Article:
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A landmark castle in the Rosaliengebirge foothills of Burgenland, Forchtenstein has its origins in the Middle Ages although today it has an impressive Baroque façade. Its keep and tower date from the 13th century, when it was a constructed as a defence castle. In 1622 Emperor Ferdinand II awarded Forchtenstein to the powerful aristocratic Esterházy family, and they were responsible for extending it into today’s vast fortress, adding new wings and a chapel as well as decorating the interior with ornate patterns, coats of arms and scenes from mythology, plus colorful frescoes adorning the walls of the courtyard. Having survived unscathed through the Turkish invasions of the 16th to 18th centuries, the castle became the repository for the precious Esterházy trove of family heirlooms.

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Hohensalzburg Fortress (Festung Hohensalzburg)
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Perched on its craggy mountain lookout, Salzburg’s famous castle, Festung Hohensalzburg, dominates the city and its Old Town. Surrounded by walls and dotted with towers and battlements, Festung Hohensalzburg is one of the largest and best preserved castles in Europe.

The fortified castle was built in 1077, from its lofty position protecting Salzburg, with cracking views of the surrounding countryside. Take a guided tour around the palatial state rooms, Gothic torture chambers, lookouts and museum collections. Keep an eye out for more than 50 examples of the castle’s symbol, a regal lion holding a beetroot – or is it a turnip?

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Eagle's Nest (Kehlsteinhaus)
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Journey through the fairytale scenery of the Bavarian Alps and explore Berchtesgaden, Hitler's mountain retreat and Eagle's Nest, the southern headquarters of the Nazi party. Located on top of Mt Kehlstein, the lodge has some of Germany's most amazing views of the snow-capped Alps mountain range. See the hunting castle Hellbrunn, and the Konigsee River Valley along the way to Obersalzberg where a brass elevator ascends to Eagle's Nest.
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Hofburg Imperial Palace (Hofburg Wien)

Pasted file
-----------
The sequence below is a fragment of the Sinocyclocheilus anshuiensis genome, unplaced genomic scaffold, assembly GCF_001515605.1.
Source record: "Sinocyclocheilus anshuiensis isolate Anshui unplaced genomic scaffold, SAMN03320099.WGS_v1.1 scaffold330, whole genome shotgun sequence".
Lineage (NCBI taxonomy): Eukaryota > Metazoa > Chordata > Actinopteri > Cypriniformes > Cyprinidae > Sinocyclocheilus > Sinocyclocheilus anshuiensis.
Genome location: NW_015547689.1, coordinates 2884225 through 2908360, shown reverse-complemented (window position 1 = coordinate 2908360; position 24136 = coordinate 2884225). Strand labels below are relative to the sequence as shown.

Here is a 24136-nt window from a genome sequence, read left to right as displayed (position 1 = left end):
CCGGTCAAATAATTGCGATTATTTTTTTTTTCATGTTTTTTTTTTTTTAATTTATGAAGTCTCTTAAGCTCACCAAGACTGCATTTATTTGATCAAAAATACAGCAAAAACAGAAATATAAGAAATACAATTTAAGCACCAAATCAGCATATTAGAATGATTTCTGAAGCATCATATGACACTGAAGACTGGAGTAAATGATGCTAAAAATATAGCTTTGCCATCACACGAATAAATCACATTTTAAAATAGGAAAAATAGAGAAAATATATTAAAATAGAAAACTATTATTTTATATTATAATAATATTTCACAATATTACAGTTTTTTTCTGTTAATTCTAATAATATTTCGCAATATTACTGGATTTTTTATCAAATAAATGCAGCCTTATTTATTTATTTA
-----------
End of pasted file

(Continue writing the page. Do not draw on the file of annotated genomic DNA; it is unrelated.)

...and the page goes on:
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The House of Habsburg was one of the most important royal dynasties in Europe and ruled Austria for six centuries. Through prudent marriages they managed to also gain Spain, Hungary, parts of France and many other lands. They built many fine churches and residences and rarely finished any of them. The Hofburg was the Imperial Palace until 1918, although strictly the Habsburg dynasty had died out and been succeeded by another by then. The palace remains the center of government for Austria but these days the occupier is a democratic republic rather than kings and queens. The palace is an amalgam of eras and styles, much of it rich 17th and 18th century Baroque. Don't miss the Renaissance wing Stallburg where the famous dancing horse, the Lipizzaners, are stabled.
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Mirabell Palace and Gardens (Schloss Mirabell und Mirabellgarten)
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Mirabell Palace is a fine example of high Baroque architecture, surrounded by formal gardens, statues, flower beds and grand walkways. The palace was built and remodeled in the 18th and early 19th centuries, and today it houses the city’s administrative offices. Decorated with marble angels, frescoes and gilt, the palace’s Marble Hall makes a pretty grand backdrop for civic meetings and regular evening concerts of Mozart. The beautifully landscaped gardens appeared in The Sound of Music as the location for the Von Trapp children’s rendition of 'Do-Re-Mi.'